So you’ve done almost everything you feel you need to in the house to create a safer environment for the children or the baby who is arriving soon.
You’ve made safety modifications to the stairs, secured corner guards on all the sharp protruding corners of furniture, and you’ve even laminated a safety checklist beside the front door so that you can have a check before going out.
What else is there? Have you missed out anything? How about the windows?
The windows is one of those home fixtures that often get overlooked for safety.
Partly because parents often think that it is not possible to make modifications to it since it’s affixed to the wall. And that as long as they keep it closed or has a railing, it is fine.
You probably don’t need any reminder that babies are vulnerable.
But many don’t realize that as small as a 5-inch opening on a window is big enough for a baby to fall through.
While common sense tells us that we should keep windows closed when there are children or babies around the house, enforcing this behavior is not as easy as it sounds.
Sometimes you just feel that little stuffy in the living room. And since you are in the house, you feel that the circumstances to open the windows just that little will pose no danger.
This is an example of how accidents happen.
I’ve seen with my own eyes of homeowners who install window screens in place of railings. Even if the parents have full confidence in their competence, baby behavior can be unpredictable.
And they can often get to places that seem impossible to begin with.
1) Window guards
A very basic and effective way to manage this potential safety hazard is to install window guards.
Window guards are grill-like structures securely attached to the sides of windows. This makes it impossible for people to fall out of the window.
Because you are protecting your little ones, be mindful that the bars are no more than 4 inches apart.
It’s not time to relent. Install them on every window.
The thing you have to note about installing window guards is fire safety.
Because the firemen use windows to access houses in the event of a building fire, window guards can actually trap people inside or prevent the firemen from getting in.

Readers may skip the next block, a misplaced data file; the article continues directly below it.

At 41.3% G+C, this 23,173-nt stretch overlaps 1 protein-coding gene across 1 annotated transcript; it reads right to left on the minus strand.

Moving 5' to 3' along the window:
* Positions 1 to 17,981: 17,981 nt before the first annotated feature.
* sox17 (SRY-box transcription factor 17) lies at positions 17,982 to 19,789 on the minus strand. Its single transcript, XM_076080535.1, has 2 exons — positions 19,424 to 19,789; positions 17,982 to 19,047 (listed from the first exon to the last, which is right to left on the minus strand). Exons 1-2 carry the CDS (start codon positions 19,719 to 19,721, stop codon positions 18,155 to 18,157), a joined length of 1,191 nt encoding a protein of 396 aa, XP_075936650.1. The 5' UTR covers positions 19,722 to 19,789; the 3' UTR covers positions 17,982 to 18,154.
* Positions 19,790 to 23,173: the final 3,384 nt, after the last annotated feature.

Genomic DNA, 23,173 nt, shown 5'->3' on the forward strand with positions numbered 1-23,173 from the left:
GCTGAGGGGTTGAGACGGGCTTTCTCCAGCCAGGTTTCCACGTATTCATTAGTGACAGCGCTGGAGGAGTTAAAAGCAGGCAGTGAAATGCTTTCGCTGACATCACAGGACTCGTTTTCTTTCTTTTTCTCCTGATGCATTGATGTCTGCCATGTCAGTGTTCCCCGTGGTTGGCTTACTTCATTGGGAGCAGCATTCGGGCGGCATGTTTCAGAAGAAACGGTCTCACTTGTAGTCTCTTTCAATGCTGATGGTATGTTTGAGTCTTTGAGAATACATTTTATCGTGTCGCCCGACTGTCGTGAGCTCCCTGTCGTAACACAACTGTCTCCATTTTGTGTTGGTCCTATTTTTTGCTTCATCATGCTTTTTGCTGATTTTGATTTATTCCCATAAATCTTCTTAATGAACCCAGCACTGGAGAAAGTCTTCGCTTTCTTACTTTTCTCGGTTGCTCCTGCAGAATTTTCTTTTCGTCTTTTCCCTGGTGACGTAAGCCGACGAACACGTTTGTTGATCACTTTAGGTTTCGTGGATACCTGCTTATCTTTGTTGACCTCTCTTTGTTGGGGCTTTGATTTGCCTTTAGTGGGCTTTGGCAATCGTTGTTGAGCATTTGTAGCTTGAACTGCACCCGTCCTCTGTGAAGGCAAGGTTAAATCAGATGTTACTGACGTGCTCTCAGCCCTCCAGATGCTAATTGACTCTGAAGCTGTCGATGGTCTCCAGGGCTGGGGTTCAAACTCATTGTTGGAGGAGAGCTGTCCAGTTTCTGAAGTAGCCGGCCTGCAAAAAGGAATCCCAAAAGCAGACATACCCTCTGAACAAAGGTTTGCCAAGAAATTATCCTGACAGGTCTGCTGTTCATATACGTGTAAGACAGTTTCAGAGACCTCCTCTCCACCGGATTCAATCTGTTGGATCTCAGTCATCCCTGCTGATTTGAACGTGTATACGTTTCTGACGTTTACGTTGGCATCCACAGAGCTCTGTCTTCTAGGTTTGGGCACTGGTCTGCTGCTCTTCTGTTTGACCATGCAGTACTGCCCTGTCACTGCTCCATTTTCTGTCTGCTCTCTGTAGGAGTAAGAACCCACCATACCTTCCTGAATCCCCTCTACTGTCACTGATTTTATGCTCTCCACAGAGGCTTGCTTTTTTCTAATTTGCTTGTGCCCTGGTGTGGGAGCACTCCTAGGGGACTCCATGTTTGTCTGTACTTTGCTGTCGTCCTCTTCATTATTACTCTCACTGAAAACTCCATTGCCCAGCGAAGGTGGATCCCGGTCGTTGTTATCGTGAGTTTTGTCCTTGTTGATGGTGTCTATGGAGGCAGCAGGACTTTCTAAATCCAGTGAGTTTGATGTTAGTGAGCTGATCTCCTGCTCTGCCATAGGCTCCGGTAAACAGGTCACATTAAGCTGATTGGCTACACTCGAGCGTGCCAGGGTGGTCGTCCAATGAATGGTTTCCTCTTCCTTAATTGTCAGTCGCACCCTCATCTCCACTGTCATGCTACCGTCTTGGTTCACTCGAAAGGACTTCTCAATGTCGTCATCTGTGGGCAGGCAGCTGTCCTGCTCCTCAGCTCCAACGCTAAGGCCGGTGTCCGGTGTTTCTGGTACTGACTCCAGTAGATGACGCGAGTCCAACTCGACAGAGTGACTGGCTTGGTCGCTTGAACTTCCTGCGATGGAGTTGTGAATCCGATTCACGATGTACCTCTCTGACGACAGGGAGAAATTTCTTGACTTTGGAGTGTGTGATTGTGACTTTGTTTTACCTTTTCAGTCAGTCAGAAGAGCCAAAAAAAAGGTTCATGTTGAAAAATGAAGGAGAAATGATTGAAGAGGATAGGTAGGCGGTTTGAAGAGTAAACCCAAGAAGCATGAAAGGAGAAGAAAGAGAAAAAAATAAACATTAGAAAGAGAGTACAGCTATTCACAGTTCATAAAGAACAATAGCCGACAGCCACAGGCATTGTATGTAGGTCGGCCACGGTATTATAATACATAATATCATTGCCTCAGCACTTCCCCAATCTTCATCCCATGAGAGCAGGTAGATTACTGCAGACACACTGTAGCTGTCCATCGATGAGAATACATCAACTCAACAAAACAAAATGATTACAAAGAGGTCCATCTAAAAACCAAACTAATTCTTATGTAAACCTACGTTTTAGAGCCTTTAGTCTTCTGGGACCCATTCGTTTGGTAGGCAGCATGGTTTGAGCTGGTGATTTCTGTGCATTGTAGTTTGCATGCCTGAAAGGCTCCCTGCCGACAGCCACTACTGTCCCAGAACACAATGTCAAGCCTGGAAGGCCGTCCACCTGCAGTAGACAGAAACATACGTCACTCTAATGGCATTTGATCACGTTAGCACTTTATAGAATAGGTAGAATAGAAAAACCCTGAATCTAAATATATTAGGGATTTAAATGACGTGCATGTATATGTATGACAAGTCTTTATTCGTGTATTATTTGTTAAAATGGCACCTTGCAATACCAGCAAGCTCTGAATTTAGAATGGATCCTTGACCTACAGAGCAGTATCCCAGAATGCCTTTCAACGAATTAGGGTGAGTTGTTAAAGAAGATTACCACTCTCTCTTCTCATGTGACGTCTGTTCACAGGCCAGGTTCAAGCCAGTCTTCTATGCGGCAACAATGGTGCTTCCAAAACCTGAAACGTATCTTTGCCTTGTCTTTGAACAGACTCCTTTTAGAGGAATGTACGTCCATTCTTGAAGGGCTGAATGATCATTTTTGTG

This is why if you are living between the first and sixth level of a high-rise apartment, the window guards you install should have a emergency release mechanism that enable adults and teenagers to easily open the windows.
Permanent window guards are usually only used for the seventh floor and above.
Saying that, do check the local fire and building codes before proceeding with the installation.
The last thing you want to to install them thinking that you are keeping your kids safe, but it does not comply with safety standards determined by the authorities.
The costs of setting them up can go between $120 to $300 per window depending on various factors.
If you find that will results in smashing your household budget, then at least take a look at some alternatives.
2) Window stoppers
Stoppers are one of those inventions that make total practical sense and don’t cost an arm and a leg to buy.
As long as they are functional and not defective, they can often be enough to give parents peace of mind.
These are small devices that are fixed to the insides of windows so as to only allow them to open up to 4 inches.
This is so that you can still open the windows for ventilation while keeping the children safe at the same time.
They are easily available in hardware stores and can be installed DIY style if you want.
3) Sliding windows
Sliding windows are getting very popular with new homes these days.
Although they are a tad safer than the conventional push-pull windows, they can be easily opened to it’s maximum width if unlocked.
You don’t need a lot of strength to slide them open!
So if you have these windows, either get the catches installed too high for kids to reach, or better yet, use a typical padlock to lock the catch.
Another hazard is that because sliding windows don’t have frames within the the panels, sometimes people can think that it is open when in fact, it’s closed.
To prevent the kids from knocking themselves silly by walking into them, you might want consider pasting something on the window panes so that they can see it when it’s closed.
A lot of parents put a lot of time into safety with regards to furniture. And with that focus, they lose sight of fixtures like windows and doors.
Avoid doing that.
As a final thought, remember that the most basic practice for safety regarding windows is to keep them closed whenever there are children in the house. Safety hacks and devices should be solely depended upon to keep the baby safe from falling out of the house.